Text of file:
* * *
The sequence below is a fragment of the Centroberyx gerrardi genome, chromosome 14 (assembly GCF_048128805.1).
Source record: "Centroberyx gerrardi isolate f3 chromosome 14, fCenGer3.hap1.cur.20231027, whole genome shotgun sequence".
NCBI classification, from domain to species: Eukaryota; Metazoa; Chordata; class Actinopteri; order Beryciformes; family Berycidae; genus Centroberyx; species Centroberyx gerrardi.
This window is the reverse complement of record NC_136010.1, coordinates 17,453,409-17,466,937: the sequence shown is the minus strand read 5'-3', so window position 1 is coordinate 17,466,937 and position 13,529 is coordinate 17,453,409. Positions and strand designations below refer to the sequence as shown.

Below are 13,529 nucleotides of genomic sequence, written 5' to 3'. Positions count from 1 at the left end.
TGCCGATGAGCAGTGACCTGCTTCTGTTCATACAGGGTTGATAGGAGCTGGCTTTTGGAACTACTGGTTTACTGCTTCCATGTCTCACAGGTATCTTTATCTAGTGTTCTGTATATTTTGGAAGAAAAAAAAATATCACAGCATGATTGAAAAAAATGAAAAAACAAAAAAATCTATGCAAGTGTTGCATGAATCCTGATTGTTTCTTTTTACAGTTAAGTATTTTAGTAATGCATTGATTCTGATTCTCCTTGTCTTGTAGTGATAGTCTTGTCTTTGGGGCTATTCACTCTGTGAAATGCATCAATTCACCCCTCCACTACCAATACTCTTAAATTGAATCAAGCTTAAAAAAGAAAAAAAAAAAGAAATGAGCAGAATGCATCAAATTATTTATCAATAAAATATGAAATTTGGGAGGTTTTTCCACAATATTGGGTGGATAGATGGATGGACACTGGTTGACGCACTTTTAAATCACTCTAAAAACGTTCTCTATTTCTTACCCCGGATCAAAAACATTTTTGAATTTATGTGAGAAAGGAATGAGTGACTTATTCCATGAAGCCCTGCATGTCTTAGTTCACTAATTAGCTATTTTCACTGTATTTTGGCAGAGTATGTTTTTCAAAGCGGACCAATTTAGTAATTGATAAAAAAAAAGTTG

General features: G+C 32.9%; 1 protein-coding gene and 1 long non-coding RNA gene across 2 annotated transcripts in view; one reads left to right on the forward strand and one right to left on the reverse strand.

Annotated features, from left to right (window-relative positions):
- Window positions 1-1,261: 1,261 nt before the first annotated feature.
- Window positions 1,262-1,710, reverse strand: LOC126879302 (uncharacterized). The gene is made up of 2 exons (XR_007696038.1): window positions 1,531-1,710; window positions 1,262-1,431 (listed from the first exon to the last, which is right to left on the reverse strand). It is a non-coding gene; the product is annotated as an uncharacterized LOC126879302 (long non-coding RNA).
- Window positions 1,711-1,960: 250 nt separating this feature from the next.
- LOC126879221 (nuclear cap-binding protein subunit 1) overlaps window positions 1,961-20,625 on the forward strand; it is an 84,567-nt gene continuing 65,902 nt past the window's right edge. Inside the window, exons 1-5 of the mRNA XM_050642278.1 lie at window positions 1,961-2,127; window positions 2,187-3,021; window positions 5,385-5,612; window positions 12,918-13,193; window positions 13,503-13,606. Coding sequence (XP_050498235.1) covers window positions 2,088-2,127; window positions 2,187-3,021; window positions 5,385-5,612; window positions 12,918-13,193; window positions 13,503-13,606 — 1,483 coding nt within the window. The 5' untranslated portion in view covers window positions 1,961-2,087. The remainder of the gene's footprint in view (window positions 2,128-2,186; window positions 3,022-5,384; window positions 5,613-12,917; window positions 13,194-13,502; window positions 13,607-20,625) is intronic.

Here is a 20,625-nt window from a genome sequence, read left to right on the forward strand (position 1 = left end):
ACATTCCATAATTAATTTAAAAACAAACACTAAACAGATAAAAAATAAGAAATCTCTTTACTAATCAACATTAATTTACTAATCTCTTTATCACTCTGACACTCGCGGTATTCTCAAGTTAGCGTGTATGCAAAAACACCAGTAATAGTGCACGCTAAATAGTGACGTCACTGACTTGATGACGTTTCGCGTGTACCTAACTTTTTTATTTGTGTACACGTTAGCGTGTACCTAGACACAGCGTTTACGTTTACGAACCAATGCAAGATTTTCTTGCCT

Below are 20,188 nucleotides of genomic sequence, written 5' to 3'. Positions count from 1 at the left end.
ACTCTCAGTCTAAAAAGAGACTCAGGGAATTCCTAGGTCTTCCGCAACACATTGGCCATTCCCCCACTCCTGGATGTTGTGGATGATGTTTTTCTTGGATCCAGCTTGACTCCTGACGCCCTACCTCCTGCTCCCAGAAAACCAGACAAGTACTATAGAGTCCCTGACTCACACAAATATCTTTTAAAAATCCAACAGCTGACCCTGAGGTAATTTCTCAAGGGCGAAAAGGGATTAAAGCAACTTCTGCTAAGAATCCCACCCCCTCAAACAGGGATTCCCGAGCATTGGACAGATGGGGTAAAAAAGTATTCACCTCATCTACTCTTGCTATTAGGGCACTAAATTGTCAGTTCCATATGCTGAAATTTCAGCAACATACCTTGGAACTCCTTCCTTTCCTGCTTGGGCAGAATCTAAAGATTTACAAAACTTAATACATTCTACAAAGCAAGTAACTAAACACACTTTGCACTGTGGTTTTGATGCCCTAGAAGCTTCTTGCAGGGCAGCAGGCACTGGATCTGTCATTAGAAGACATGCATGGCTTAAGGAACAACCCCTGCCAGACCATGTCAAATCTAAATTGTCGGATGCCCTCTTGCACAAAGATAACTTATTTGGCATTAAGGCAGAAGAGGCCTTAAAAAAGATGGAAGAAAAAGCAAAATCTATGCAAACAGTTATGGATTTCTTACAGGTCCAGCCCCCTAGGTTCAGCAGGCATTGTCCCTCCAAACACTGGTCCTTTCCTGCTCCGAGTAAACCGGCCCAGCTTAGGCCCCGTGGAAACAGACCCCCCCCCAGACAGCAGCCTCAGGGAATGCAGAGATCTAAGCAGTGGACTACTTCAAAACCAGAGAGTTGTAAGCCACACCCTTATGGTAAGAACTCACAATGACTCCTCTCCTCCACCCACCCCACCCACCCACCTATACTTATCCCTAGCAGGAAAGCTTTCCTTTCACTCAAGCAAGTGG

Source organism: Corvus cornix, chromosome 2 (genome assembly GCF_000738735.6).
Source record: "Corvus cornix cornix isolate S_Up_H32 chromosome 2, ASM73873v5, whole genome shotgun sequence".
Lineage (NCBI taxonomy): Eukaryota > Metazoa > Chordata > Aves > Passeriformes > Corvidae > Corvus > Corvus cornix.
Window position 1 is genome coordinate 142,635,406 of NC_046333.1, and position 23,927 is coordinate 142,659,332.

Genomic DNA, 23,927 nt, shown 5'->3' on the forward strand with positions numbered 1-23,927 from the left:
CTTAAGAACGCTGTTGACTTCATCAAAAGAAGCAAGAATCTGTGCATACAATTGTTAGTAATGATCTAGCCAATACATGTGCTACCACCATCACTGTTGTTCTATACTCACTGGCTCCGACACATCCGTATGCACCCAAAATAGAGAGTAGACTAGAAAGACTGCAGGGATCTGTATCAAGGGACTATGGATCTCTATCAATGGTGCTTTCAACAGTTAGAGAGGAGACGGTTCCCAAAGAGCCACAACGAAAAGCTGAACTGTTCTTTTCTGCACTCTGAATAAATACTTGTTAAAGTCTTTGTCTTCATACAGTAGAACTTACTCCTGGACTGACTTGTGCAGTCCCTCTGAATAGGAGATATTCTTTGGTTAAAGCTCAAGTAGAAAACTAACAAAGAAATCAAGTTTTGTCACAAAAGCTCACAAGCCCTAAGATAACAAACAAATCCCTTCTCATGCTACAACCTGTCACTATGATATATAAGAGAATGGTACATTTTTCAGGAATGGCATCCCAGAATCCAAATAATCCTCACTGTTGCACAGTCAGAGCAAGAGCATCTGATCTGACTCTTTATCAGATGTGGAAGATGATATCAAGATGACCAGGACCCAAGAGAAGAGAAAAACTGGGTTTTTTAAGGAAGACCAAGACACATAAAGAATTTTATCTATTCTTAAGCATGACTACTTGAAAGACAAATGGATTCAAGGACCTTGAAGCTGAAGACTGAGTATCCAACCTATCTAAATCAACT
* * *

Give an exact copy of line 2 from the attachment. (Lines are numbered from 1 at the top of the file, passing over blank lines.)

Source record: "Centroberyx gerrardi isolate f3 chromosome 14, fCenGer3.hap1.cur.20231027, whole genome shotgun sequence".